Many problems children with ADHD face have a direct relationship with poor social skills. Here's an analysis plus strategies for enhancing your ADHD child's social skills.
Problems with impulse control, attention and related issues, means that our ADHD children tend to find integrating with their peers very difficult.
Our children with ADHD will often butt into conversations, not wait their turn in a queue or in a game. They often think of something which they really need to say before they forget it. Generally not being able to communicate at the same level as their peers - it is generally felt through a lot of the research which has been carried out, that children with conditions like ADHD develop at approximately 3 years below their peers in their emotional and comprehension abilities. This makes it very difficult for them to interact with other children of the same age. They will very often get on really well with younger children who they obviously feel more able to communicate with or with older children or adults; as they do not feel as threatened when in conversation or interaction with these groups.
It is very difficult for them to understand all that is going on around them due to lack of attention and concentration they will often not be able to follow the flow of conversation and therefore will then often make inappropriate remarks to get back to the centre of attention!
What Causes Children with ADHD to Have Peer Problems?
However, first we need to consider a number of the main problems which hamper our children from being able to interact as well with their peers.
These can include:
a) Inhibited peer interactions or social relationships - the children may appear solitary, preferring their own company, even resisting any "invasion" of their space by others. They may seek interaction but are uncertain how to approach other children, fail to give out or read the appropriate social signals, and do not appreciate how behaviour may need to vary according to circumstances. They may appear actively anti-social.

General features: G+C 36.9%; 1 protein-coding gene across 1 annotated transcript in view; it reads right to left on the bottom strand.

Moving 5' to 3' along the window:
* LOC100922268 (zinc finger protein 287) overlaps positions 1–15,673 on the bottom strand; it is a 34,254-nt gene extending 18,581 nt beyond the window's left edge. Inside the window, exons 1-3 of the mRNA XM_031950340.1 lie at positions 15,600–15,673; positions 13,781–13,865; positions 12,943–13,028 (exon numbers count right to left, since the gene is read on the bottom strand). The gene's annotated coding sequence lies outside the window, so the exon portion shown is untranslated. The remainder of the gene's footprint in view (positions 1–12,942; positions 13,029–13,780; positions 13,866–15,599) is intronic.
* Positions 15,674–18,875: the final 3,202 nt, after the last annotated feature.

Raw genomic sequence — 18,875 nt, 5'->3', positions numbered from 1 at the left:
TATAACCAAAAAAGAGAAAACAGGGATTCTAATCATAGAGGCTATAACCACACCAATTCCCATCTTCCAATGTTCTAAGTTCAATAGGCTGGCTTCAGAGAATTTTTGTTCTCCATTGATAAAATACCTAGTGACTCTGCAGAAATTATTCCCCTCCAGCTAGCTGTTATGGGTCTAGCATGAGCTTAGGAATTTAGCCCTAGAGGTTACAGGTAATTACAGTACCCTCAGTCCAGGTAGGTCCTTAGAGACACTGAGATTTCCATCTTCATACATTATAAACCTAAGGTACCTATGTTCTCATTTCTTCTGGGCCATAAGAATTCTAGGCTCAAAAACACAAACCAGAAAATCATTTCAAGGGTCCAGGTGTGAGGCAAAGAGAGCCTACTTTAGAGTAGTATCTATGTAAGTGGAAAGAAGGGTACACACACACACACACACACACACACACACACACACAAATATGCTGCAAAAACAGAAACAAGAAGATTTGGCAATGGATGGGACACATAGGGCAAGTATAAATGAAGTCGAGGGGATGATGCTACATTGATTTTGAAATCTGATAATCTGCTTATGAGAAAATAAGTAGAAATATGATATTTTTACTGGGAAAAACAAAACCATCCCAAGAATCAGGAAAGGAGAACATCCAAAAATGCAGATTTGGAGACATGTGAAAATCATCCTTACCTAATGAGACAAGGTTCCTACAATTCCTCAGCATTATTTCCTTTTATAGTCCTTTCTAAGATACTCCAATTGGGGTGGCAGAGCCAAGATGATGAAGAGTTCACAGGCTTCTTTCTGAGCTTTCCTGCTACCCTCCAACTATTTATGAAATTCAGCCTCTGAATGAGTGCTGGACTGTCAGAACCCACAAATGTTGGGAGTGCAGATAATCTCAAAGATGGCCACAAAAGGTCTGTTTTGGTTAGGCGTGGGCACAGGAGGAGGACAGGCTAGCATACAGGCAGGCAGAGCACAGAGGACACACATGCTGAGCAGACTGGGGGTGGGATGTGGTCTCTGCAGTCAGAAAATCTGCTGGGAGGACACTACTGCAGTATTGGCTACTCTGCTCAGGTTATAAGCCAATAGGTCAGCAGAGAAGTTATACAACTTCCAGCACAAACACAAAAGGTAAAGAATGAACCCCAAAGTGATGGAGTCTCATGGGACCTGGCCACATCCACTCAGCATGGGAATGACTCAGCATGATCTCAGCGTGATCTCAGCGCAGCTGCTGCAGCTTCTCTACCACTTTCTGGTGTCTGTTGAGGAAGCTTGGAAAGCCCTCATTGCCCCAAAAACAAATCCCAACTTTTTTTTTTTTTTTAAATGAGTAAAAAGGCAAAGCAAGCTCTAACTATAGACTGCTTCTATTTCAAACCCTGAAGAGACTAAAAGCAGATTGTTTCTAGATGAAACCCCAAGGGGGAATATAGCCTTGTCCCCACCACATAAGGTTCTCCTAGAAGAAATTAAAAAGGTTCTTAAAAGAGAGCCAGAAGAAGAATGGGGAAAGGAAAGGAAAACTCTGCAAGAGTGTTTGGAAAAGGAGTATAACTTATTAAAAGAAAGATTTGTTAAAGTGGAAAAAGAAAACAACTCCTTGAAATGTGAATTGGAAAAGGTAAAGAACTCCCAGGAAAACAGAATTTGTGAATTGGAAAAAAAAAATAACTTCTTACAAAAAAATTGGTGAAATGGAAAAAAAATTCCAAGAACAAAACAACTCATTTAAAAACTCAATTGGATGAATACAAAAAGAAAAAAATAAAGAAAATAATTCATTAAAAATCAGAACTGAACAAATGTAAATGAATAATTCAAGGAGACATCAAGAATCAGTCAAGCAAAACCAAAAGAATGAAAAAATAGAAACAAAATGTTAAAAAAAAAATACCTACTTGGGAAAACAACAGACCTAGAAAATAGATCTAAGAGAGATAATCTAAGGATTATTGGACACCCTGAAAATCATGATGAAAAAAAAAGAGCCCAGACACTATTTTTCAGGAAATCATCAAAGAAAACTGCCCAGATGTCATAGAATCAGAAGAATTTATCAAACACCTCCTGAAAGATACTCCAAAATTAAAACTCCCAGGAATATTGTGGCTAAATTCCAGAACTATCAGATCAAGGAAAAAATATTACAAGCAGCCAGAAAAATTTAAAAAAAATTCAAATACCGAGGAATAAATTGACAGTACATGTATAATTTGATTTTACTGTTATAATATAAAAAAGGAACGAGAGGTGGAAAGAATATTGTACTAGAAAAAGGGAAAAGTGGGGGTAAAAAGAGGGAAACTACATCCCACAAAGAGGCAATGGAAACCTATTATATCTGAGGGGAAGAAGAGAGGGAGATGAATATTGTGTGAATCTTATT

b) Limited communication - vocabulary knowledge and articulator skills may be adequate but there is poor use of language, and communication may be one-sided and eventually break down altogether. There may be an obsessive repetition of the same questions or, at least, an insistence on focusing upon one topic. Understanding is often literal with an inability to understand humour or idioms. Tone of voice tends to be monotonous, the face may remain expressionless, and there is minimal use or understanding of non-verbal signals (including when the other person is becoming irritated).
c) A lack of imaginative play or flexible thinking - there is a common lack of true interactive play with other children so that the children with ADHD may focus upon individual activities and appear obsessed with some particular object or set of objects. They may seek to impose their choice of games upon others and may not be able to take part in "pretend" games.
Children with ADHD also commonly fail to understand that other people may have and are entitled to have opinions, attitudes, or knowledge which differ from their own. They are likely to assume, instead, that others share their outlook and will be immediately able to tune into what they say and to understand what they are talking about without the need for introduction. If there is no awareness of what someone else might be thinking or feeling, it will not be possible to make sense of that person's actions or to anticipate their reactions to a given situation or event.
Other difficulties which can include a resistance to change and anxiety at the prospect of an interruption to routines ( or distress/anger if someone makes any change in the way toys or belongings have been set out). They really do prefer things to stay the same.
Other Difficulties Faced by ADHD Children
Some of our children may also have awkward motor skills, a clumsiness, and impaired ability to run or throw or catch. Where, some children may show an exaggerated response to touch or sound, or display a sensory defensiveness.
Finally, these children may show a kind of innocence in not recognising teasing but a tendency to comply with being told to perform some unacceptable or silly action and then fail to comprehend why the other children laugh at them or why they are the ones who end up getting into trouble, they are also then unable to explain why they have done these things so will often end up lying about them, some can almost convince you that black is white as they are so adamant about things which can then lead them into even more trouble. The other thing that often ends up happening is that they get so used to getting into trouble and others being believed over them that they start to loose self esteem, confidence and sense of self worth with is a very sad and serious consequence of their lack of social skills.
In respect of anxiety, the technique involving "Social Stories" may be very helpful in individual work with a given child to reduce his or her anxiety over some identified activity or circumstance during the school day, with the implication that, if the negative thoughts and anticipations can be largely eliminated, the child will no longer feel the need to set him/herself apart or avoid significant parts of the school experience.